Tracking and reporting investments with dividends correctly
Comments

Why would you add in dividend rates to IRR? Their return is in there already.Brian Mahon said:Very helpful, Jim, supports what I have been saying about INX, and clearly illustrates the difference between an accurate total return and the way Quicken calculates IRR. I am pleased to add SPXT to my indices and will struggle to figure out how I am doing in relation to it by roughly averaging my positions' dividend rates and adding them to the IRR Quicken gives me. I didn't realize we could add indices and will look to do so for other market indices.
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Read the above posts. It's not already in there and Quicken Help notes that it's not.Brian Mahon said:Very helpful, Jim, supports what I have been saying about INX, and clearly illustrates the difference between an accurate total return and the way Quicken calculates IRR. I am pleased to add SPXT to my indices and will struggle to figure out how I am doing in relation to it by roughly averaging my positions' dividend rates and adding them to the IRR Quicken gives me. I didn't realize we could add indices and will look to do so for other market indices.
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Or, I should say the dividend rates are not in there or accurately reflected on the way dividend reinvestments are handled.Brian Mahon said:Very helpful, Jim, supports what I have been saying about INX, and clearly illustrates the difference between an accurate total return and the way Quicken calculates IRR. I am pleased to add SPXT to my indices and will struggle to figure out how I am doing in relation to it by roughly averaging my positions' dividend rates and adding them to the IRR Quicken gives me. I didn't realize we could add indices and will look to do so for other market indices.
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No, it doesn't Bob, not if you reinvest them.Tom Young said:The page that q.lurker posted is in the Quicken "Help" file. Click "Help" > click "Quicken help" > type "Portfolio columns" in the find box and select the first item that's found. There's tons of information in the Help file about investments but you sometimes have to thrash around a bit to find it.
"What I am looking for is the total return on an equity based on cost of
purchase, dividends reinvested, and dividends in order to give me a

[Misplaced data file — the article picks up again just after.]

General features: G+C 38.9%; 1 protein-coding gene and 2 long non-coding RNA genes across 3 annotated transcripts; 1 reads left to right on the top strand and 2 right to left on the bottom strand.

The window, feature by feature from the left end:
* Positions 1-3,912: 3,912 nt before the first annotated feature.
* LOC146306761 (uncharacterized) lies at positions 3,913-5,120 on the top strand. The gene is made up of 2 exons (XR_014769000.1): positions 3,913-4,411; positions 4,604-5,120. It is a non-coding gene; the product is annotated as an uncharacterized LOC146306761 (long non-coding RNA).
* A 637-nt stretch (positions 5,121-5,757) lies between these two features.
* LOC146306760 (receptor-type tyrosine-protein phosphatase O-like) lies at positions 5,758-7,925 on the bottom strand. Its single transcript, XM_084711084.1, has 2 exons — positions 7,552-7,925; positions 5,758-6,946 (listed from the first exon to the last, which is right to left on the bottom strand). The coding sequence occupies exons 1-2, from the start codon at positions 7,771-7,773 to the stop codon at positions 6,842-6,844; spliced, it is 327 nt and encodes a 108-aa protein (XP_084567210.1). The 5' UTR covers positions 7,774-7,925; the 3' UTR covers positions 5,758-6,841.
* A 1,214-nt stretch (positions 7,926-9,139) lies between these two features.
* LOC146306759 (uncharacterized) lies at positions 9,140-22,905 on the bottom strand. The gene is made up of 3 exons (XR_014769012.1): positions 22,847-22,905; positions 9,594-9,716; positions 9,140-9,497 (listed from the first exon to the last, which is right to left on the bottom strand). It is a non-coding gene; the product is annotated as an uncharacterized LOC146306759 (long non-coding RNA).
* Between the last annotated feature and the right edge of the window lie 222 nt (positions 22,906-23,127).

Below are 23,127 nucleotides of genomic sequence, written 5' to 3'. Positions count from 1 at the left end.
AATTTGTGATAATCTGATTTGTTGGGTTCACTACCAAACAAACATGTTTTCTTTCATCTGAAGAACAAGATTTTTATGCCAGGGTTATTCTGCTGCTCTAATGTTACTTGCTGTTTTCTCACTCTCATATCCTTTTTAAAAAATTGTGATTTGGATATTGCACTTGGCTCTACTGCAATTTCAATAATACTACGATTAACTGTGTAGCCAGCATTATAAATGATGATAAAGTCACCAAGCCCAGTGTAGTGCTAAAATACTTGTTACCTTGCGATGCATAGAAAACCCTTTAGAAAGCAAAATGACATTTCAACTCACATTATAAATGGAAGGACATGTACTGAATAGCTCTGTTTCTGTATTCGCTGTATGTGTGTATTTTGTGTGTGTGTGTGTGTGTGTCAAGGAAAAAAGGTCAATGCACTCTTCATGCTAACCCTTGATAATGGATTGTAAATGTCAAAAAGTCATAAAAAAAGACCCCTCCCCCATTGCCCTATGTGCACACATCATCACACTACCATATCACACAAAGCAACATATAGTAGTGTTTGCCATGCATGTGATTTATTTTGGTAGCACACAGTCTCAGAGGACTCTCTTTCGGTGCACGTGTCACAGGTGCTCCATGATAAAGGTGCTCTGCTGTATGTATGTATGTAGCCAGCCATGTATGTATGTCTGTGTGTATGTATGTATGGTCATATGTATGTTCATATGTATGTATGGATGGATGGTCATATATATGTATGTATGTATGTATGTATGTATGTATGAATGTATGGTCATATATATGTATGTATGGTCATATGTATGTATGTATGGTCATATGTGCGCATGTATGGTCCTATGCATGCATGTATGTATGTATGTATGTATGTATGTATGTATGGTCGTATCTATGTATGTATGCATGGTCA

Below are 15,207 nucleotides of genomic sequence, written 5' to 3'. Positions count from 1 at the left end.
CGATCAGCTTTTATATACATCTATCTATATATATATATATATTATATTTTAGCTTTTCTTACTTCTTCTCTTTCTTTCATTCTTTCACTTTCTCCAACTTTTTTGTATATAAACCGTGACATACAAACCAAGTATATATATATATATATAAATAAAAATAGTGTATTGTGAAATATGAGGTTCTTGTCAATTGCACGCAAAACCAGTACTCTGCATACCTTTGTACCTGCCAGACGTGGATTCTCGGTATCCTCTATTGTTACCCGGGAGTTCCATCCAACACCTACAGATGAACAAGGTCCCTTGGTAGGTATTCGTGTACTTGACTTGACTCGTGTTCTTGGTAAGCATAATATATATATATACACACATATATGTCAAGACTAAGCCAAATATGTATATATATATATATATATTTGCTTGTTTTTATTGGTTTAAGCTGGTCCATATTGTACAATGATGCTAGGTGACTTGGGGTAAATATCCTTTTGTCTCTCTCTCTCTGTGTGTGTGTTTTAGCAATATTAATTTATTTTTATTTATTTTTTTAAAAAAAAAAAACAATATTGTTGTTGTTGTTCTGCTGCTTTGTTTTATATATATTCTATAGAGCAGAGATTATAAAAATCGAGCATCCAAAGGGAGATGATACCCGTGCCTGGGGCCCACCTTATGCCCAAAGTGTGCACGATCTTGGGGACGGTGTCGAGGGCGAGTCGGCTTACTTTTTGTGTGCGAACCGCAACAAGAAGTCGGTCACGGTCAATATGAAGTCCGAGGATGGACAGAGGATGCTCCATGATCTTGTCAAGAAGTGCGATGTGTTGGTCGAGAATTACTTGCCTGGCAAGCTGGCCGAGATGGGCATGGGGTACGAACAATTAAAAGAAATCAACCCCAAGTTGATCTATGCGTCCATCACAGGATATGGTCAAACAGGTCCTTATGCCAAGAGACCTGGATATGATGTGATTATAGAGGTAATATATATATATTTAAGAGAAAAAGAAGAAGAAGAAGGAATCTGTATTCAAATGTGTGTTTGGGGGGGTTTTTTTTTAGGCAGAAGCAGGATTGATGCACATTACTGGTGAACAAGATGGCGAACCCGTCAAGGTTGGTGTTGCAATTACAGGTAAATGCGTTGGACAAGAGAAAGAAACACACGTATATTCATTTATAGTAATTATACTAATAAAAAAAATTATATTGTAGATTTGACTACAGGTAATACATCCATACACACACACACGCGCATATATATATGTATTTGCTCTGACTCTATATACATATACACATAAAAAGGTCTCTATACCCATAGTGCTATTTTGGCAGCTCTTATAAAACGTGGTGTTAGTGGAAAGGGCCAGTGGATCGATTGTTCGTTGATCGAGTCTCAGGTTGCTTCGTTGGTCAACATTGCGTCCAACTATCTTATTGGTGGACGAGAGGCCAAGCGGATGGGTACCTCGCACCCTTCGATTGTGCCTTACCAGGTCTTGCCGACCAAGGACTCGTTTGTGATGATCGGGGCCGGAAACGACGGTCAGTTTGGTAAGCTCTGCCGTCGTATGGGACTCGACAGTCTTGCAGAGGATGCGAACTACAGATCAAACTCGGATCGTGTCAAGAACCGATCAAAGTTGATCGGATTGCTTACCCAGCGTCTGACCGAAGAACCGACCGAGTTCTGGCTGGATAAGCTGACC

sense of whether I am in a net profit position. "
The sentence is a bit of a fruit salad. "ROE" can be positive while you have a net loss, and visa versa.
Simply looking at the security in Portfolio view or via the "Holdings" button in a particular Account will tell you if you have a profit, or not. The Investment report "Investment Performance" will create an Internal Rate of Return figure for any given security over any given period of time. This latter number allows you to measure which security has performed the best over time.0 
Using your 100 shares example exactly as described above in a test file, Quicken does report an IRR of 120% in an Investment Performance Report. But you are correct that it only shows 100% for any of the gains calculated in the Investment tab views. I agree that is not right.Brian Mahon said:Very helpful, Jim, supports what I have been saying about INX, and clearly illustrates the difference between an accurate total return and the way Quicken calculates IRR. I am pleased to add SPXT to my indices and will struggle to figure out how I am doing in relation to it by roughly averaging my positions' dividend rates and adding them to the IRR Quicken gives me. I didn't realize we could add indices and will look to do so for other market indices.
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Brian, I agree that the various performance measures reported by Quicken are confusing and you have to study them carefully to understand what they are telling you. Here are some observations:
 I have generally found that the Investment Performance report is the most useful for reviewing performance.
 If you are interested in yeartodate performance as is reported by Morningstar and other sources of financial data, be sure to choose "Yearly" near the top of the Date range dropdown on the Investment Performance report, rather than the default "Year to date." If you pick "Year to date", it effectively assumes that changes in value for the first part of the year will continue at the same rate for the rest of the year.
 Avoid including date ranges that include Added or Removed shares. If you transferred shares between accounts, be sure to include both accounts.